After six years, Google is shutting down Spotlight Stories, its in-house immersive entertainment studio.Unless you’re an avid virtual reality enthusiast, there’s a good chance you’ve never even heard of Google’s attempts at creating 360-degree short films for smartphones.An email from the studio’s executive producer obtained by The Hollywood Reporter reads, “Google Spotlight Stories is shutting its doors after over six years of making stories and putting them on phones, on screens, in VR, and anywhere else we could get away with it.My deepest gratitude to all of you.” Meanwhile, Variety also cites a source saying staffers would get the chance to apply to other jobs within Google, and that most artists employed by the studio were contractors hired on a by-project basis.In 2015, the studio teamed up with Fast and Furious director Justin Lin for a hyperrealistic immersive short film called Help involving aliens invading Los Angeles.It’s also collaborated on projects for The Simpsons, Wes Anderson’s Isle of Dogs, and with Aardman Animation (the studio responsible for Wallace and Gromit).
Shenzhen-based Insta360 makes pretty darn good and affordable 360-degree cameras.It's clever and I loved the design, as it adds versatility to what would normally just be a 3D camera, as well as take advantage of Insta360's capabilities in 360 shooting.It can also take 18-megapixel photos.There's built-in six-axis gyroscopic stabilization and it uses Insta360's software-based FlowState stabilization for super smooth video.Unfortunately, there's no Facebook 3D support at the moment, which means there's no easily accessible place to share your 3D shots except for Insta360's own platform.But even then, unless you're a pro at the cross-eyed technique for viewing 3D images, it's hard to view the images in three dimensions without a Google Cardboard, an Oculus Go or a Samsung Gear VR.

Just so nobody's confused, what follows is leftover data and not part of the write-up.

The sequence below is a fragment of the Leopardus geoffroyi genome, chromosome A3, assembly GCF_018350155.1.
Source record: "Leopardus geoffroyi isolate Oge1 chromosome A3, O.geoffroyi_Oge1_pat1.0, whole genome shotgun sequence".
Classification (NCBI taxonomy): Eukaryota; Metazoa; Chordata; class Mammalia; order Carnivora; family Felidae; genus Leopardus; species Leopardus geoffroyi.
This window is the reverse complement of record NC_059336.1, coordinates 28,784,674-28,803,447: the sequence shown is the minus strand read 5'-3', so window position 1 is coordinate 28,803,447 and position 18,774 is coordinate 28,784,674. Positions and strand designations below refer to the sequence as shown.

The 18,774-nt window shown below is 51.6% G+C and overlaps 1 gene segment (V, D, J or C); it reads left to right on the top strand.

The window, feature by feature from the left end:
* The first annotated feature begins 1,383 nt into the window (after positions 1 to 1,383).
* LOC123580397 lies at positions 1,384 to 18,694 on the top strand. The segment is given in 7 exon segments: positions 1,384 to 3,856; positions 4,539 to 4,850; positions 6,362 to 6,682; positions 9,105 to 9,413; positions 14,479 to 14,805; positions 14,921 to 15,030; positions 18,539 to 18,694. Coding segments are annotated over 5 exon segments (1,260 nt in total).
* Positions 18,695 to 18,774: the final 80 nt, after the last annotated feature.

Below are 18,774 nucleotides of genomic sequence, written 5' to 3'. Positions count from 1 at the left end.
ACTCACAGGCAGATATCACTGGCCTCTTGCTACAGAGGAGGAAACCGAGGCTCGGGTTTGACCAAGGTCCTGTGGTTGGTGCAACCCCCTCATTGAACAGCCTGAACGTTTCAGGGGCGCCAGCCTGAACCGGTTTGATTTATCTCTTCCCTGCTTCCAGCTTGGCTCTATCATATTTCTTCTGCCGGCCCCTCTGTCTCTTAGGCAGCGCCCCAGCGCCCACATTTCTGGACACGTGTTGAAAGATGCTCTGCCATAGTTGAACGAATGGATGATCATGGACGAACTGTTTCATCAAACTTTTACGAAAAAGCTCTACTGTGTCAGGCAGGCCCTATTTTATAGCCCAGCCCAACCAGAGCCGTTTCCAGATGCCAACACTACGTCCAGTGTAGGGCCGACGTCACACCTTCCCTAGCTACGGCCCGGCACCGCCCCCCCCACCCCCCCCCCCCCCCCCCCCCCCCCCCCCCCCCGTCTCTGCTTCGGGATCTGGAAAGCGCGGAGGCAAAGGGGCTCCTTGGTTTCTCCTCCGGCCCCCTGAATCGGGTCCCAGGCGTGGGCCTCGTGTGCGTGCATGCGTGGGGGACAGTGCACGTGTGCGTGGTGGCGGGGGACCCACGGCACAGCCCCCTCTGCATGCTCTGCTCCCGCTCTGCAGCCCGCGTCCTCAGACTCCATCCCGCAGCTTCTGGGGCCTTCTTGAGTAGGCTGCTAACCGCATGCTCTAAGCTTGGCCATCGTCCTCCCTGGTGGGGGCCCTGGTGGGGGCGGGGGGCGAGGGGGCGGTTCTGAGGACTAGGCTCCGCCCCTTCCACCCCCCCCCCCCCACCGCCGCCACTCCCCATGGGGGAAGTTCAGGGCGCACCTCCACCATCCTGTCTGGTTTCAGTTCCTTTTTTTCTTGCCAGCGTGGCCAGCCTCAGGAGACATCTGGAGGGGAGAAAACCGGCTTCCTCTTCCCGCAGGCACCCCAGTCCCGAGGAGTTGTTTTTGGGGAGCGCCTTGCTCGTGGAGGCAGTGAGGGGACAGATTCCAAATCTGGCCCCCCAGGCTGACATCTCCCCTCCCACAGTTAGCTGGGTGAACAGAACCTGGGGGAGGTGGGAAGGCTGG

This week's videogame news includes a, um, battle royale between Fortnite and Apex Legends, another weird gaffe by Steam, and Nintendo sneaking a big surprise into an unassuming package.It was pretty kid-friendly, to boot!The main VR kit will cost $80 and will feature VR goggles as well as several cardboard kits to build, while a $40 set will feature the goggles with only one kit, a blaster.As Nintendo's first foray into VR since the Virtual Boy, this is definitely a surprise.For the past 11 months, Fortnite was the most-watched game on Twitch, which is one of the best barometers of a game's success the internet has to offer.Is Fortnite still the biggest game in general?
Back in 2014, Google debuted Cardboard, a basic virtual reality viewer made from $5 worth of parts.At a time when standalone VR headsets weren’t yet available, the viewer used a cardboard box and two 45mm lenses to turn a smartphone into a modern take on Mattel’s classic View-Master toy.As GamesBeat’s Jeff Grubb memorably tweeted after the announcement:Each of those issues would prevent this $80 VR Kit from making it into my home, just as I passed on Cardboard when it was $20, then $15, then being given away for free.My broader concern is that something this basic should not be offered as a “first VR experience” for kids or families in the year 2019.On paper, each of these smartphone holders has two or three times the installed base of Sony’s “best-selling” PlayStation VR headset, but in practice, reports suggest that people got the smartphone accessories free or cheap, then barely if ever used them.